Edited by Yung Chul Park, Takatoshi Ito and Yunjong Wang
Chapter 12: The Thai Financial Sector in Transition: Can the Bond Market Prevent a Future Currency Crisis?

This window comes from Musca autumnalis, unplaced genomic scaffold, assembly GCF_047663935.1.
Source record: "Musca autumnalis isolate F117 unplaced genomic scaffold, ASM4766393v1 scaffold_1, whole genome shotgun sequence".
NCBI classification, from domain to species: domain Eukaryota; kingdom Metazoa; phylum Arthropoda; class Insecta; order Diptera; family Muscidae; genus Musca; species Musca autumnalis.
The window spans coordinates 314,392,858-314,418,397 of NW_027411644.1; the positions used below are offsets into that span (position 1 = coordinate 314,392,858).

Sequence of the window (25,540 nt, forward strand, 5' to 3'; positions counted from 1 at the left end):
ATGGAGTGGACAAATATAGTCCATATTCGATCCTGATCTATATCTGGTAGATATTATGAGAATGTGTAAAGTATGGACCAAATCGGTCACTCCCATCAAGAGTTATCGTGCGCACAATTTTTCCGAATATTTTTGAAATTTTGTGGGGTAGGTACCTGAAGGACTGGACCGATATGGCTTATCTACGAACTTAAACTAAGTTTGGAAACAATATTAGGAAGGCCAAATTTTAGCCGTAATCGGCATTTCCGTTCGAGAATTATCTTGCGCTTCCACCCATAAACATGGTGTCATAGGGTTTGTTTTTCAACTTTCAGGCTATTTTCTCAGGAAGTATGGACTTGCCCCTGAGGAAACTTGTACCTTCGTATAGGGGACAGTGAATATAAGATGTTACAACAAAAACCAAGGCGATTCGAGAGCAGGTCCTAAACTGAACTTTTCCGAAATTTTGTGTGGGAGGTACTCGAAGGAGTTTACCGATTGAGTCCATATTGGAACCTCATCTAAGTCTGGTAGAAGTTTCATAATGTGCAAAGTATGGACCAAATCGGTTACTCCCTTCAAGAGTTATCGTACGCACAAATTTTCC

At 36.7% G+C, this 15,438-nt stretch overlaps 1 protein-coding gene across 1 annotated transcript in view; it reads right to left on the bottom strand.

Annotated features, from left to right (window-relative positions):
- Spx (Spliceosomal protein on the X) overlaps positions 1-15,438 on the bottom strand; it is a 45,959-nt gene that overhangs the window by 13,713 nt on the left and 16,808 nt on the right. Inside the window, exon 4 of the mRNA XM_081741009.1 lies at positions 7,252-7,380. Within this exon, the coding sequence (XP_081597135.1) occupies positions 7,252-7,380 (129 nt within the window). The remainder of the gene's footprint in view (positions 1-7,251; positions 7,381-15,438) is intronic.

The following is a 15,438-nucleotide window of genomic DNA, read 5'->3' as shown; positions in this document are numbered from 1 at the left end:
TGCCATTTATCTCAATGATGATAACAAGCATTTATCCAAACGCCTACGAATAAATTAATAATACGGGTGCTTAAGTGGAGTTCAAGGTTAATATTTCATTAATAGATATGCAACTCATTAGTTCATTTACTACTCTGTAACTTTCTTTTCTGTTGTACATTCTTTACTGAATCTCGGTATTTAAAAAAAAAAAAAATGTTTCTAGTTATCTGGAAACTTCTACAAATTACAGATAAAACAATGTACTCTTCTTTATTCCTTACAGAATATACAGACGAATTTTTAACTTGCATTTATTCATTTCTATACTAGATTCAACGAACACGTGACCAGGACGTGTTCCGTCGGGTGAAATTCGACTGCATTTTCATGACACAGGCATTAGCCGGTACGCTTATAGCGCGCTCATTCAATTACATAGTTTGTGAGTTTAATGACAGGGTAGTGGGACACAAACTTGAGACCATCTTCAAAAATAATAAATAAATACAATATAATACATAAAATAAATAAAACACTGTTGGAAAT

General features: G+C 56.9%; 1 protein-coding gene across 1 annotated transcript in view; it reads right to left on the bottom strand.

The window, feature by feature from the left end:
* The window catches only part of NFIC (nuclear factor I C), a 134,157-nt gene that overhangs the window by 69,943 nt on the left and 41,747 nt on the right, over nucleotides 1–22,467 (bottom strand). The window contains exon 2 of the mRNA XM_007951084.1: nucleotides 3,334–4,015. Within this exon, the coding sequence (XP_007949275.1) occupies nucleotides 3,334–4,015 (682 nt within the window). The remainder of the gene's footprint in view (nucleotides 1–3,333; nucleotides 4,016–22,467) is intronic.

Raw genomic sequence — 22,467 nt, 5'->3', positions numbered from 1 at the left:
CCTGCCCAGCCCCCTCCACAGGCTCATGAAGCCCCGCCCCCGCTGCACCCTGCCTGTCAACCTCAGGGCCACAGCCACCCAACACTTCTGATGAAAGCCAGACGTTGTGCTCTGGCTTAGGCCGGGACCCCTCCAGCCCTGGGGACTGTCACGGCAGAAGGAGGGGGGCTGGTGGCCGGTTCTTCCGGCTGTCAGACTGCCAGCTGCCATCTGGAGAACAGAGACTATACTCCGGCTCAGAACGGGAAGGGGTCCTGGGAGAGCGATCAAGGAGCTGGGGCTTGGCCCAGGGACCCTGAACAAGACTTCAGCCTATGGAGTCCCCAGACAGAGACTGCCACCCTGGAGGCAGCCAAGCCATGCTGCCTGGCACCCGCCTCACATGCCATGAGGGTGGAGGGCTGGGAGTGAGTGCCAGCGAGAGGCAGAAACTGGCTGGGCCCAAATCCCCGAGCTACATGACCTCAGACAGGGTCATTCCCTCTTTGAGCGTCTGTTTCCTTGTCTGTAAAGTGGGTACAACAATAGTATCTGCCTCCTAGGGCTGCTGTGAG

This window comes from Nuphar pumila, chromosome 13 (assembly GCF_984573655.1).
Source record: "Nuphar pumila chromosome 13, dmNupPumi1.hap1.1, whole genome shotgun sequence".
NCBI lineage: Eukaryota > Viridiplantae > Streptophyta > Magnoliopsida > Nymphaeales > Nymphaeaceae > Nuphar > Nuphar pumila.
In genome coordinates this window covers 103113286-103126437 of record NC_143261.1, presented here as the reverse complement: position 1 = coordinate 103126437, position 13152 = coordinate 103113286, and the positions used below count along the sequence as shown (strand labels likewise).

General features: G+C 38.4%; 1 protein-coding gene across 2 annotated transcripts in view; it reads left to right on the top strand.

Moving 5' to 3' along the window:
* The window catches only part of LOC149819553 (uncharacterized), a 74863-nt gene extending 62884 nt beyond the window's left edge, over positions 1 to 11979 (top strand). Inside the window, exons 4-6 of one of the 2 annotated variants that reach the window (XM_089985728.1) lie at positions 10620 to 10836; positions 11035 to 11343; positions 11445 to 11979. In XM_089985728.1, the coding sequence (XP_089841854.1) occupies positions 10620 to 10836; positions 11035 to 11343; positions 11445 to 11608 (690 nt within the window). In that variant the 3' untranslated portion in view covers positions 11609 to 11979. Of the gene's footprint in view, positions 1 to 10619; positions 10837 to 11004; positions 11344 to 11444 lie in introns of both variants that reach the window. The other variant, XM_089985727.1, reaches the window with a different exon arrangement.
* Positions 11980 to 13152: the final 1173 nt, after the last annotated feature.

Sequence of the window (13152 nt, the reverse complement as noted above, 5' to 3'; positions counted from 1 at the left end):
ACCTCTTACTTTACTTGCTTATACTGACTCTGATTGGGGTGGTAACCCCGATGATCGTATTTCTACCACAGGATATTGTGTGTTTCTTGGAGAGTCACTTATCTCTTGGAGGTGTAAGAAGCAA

12. The Thai ﬁnancial sector in transition: Can the bond market prevent a future currency crisis? Bhanupong Nidhiprabha 1. INTRODUCTION The Thai government wished to establish Bangkok as a regional ﬁnancial center by creating the Bangkok International Banking Facilities (BIBFs) in 1993. It was a prelude to the ﬁnancial crisis in 1997. The huge inﬂows of foreign capital and the unsustainable ﬁxed exchange rate reduced the eﬀectiveness of Thailand’s monetary policy. Loans extended by BIBFs grew from B200 billion in 1993 to 1.9 trillion in 1997. At the end of 1999, the amount declined to just B550 billion. The precarious borrowing foretold a ﬁnancial distress that would come when foreign lenders changed their perception about Thailand’s ﬁnancial risk. There has been a suggestion that short-term ﬂows may not be as desirable as long-term ﬂows. As such, some kinds of capital controls are required to fend oﬀ volatile short-term capital. Some commentators on the ﬁnancial crisis argued that the lack of developed capital markets is the original sin committed by the crisis-hit countries. Heavy reliance on bank loans, instead of equity and corporate bonds, lead to the problem of credit crunch, which was aggravated by the attempt to defend the exchange rate by employing a tight monetary policy. With the emergence of the domestic bond market, the ﬁnancial stress on the banking sector can be reduced because the credit risk can be diversiﬁed into other non-bank ﬁnancial sectors. The structure of business ﬁnancing has been gradually changing, as...
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